Here's a convoluted model I made in Wings with dense testing points. There are some interesting rendering possbilities here, attached a tiny billboard to each point for instance, or just gaze at the moire patterns the points alone make.
The skin above and the volume points (voxels I guess if I made them space filling) below. The gun barrels are hollow and are almost excluded by the volume testing for their thinness. Those lines are just visual artifacts, not internal structures.
That's the GLGooey OpenGL gui running the listboxes and checkboxes.
It's even cooler to watch it rotate around in real time...so here's a sample windows executable volumeInterior.zip.
Test point selection
If the only purpose is to find the moment of inertia, then it is sufficient to select evenly spaced test points (in the cartesian coordinate system) in a triple for-loop like this:
for (xf = boundingBoxMin.vertex[0]-step; xf < boundingBoxMax.vertex[0]+step; xf+=step) {
for (zf = boundingBoxMin.vertex[2]-step; zf < boundingBoxMax.vertex[2]+step; zf+=step) {
for (yf = boundingBoxMin.vertex[1]-step; yf < boundingBoxMax.vertex[1]+step; yf+=step) {
testPoint.vertex[0] = xf;
testPoint.vertex[1] = yf;
testPoint.vertex[2] = zf;
testInteriorPoint(testPoint);
}
}
}
But for creating an internal structure, other coordinate systems may be desirable. But for a mostly cubical object, the above works well:
With increased test point density, the true shape emerges:
But we can do better without that density by altering the coordinate system, here's cylindrical:
Since the object we're dealing with is a sphere, why not go all out and adopt a spherical coordinate system:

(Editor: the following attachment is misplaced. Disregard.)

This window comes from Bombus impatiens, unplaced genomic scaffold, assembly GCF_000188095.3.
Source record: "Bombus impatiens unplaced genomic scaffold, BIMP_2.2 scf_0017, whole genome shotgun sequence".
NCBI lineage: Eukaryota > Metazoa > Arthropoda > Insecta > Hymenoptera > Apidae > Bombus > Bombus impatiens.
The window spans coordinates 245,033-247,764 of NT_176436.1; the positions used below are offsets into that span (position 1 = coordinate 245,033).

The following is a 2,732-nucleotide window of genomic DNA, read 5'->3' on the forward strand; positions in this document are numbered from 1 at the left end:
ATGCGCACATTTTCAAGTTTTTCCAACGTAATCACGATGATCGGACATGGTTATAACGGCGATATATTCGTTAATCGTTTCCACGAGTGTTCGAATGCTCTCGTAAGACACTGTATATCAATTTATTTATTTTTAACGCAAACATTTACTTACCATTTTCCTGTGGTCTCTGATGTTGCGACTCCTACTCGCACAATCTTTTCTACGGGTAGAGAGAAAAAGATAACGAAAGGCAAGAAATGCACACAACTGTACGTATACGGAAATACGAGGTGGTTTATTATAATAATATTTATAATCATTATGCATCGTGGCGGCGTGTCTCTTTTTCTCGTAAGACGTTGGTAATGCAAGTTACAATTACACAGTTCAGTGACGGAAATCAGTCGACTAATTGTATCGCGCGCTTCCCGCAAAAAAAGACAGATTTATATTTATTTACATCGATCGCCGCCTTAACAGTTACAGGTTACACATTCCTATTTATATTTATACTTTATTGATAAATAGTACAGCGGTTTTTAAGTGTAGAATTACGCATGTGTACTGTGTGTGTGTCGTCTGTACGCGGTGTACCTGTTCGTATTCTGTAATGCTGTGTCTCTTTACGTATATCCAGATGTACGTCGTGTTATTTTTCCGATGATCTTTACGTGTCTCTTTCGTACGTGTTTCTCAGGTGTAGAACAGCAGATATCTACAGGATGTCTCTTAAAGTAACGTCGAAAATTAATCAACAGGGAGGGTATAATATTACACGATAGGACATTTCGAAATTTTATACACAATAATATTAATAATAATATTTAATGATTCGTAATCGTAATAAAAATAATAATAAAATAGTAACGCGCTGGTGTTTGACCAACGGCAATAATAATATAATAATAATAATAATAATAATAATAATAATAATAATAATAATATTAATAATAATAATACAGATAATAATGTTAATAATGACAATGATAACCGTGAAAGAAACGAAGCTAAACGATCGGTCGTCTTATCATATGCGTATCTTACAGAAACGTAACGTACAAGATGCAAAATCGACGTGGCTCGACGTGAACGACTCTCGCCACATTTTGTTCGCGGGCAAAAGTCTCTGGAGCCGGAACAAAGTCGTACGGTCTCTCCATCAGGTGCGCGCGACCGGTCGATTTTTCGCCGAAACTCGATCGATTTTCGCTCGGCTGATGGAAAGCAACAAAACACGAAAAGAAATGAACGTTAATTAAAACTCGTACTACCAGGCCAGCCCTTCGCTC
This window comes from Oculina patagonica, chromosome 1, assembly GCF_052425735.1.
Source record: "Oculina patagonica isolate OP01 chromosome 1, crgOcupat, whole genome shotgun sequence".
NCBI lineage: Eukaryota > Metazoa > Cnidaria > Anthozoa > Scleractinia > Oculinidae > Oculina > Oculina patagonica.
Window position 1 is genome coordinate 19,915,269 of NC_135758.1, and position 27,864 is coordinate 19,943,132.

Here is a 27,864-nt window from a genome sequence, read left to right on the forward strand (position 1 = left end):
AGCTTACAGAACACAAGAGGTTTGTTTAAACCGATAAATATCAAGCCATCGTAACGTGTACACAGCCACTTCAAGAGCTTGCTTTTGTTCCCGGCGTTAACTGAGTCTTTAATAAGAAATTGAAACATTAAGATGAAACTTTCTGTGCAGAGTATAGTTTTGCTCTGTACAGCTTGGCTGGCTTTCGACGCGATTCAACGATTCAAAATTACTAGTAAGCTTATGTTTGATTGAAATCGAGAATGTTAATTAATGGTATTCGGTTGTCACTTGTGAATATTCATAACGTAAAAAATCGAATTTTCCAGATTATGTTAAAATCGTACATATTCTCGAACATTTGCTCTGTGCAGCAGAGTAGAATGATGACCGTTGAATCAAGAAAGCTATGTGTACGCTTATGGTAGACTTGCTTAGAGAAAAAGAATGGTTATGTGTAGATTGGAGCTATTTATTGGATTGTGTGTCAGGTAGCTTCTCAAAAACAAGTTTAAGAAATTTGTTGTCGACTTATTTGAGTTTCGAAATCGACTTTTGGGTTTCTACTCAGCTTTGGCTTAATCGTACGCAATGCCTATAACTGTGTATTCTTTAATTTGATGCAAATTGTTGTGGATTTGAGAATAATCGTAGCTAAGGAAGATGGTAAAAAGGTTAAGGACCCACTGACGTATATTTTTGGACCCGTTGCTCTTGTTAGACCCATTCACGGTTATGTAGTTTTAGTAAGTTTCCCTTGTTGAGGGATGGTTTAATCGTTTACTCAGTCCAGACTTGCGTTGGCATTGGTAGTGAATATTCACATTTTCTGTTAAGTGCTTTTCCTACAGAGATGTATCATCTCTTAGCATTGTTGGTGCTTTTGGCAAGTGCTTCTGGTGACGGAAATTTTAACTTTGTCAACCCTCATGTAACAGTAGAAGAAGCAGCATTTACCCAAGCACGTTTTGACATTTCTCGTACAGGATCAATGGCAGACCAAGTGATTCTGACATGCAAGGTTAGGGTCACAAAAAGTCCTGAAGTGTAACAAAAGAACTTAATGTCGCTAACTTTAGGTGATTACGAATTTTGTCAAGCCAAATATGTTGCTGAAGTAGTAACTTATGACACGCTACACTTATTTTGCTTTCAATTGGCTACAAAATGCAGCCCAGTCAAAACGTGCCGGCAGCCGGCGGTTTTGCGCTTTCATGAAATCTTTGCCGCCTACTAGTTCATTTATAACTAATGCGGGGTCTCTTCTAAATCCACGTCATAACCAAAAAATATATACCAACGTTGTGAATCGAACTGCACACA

Here's a cube that's been approximated with the spherical system:
Cylindrical Test Point Spacing
The test point algorithm for the cylindrical case is pretty easy. For each
concentric layer (each of which is the step size further out from the last),
we want a number of testpoints with equal spacing- and spacing approximately
equal to the step size.
So the circumference of a layer is 2*pi*R, and R is an integer multiple of the
step size, so circumference = 2*pi*layerNumber*stepSize. The spacing ~ step,
so we can find the number of test points around a given layer by dividing the
circumference by the step size. The number of test points needs to be an
integer, so round that down- then divide the circumference by this value to
find the spacing to be used. Since the step size is in the numerator and
denominator both, it divides out, and we're left with rounding down
2*pi*layerNumber. Although it isn't correct, I've just approximated that to
6*layerNumber (although for higher layerNumbers this is no longer as close, it
makes a prettier pattern). Here's what it looks like in code:
float maxRadius1 = sqrtf(pow(boundingBox[6].vertex[0],2) + pow(boundingBox[6].vertex[2],2));
float maxRadius2 = sqrtf(pow(boundingBox[0].vertex[0],2) + pow(boundingBox[0].vertex[2],2));
float maxRadius = (maxRadius1 > maxRadius2) ? maxRadius1 : maxRadius2;
vector3f testPoint;
for (float layer = 0; layer*step < maxRadius; layer++) {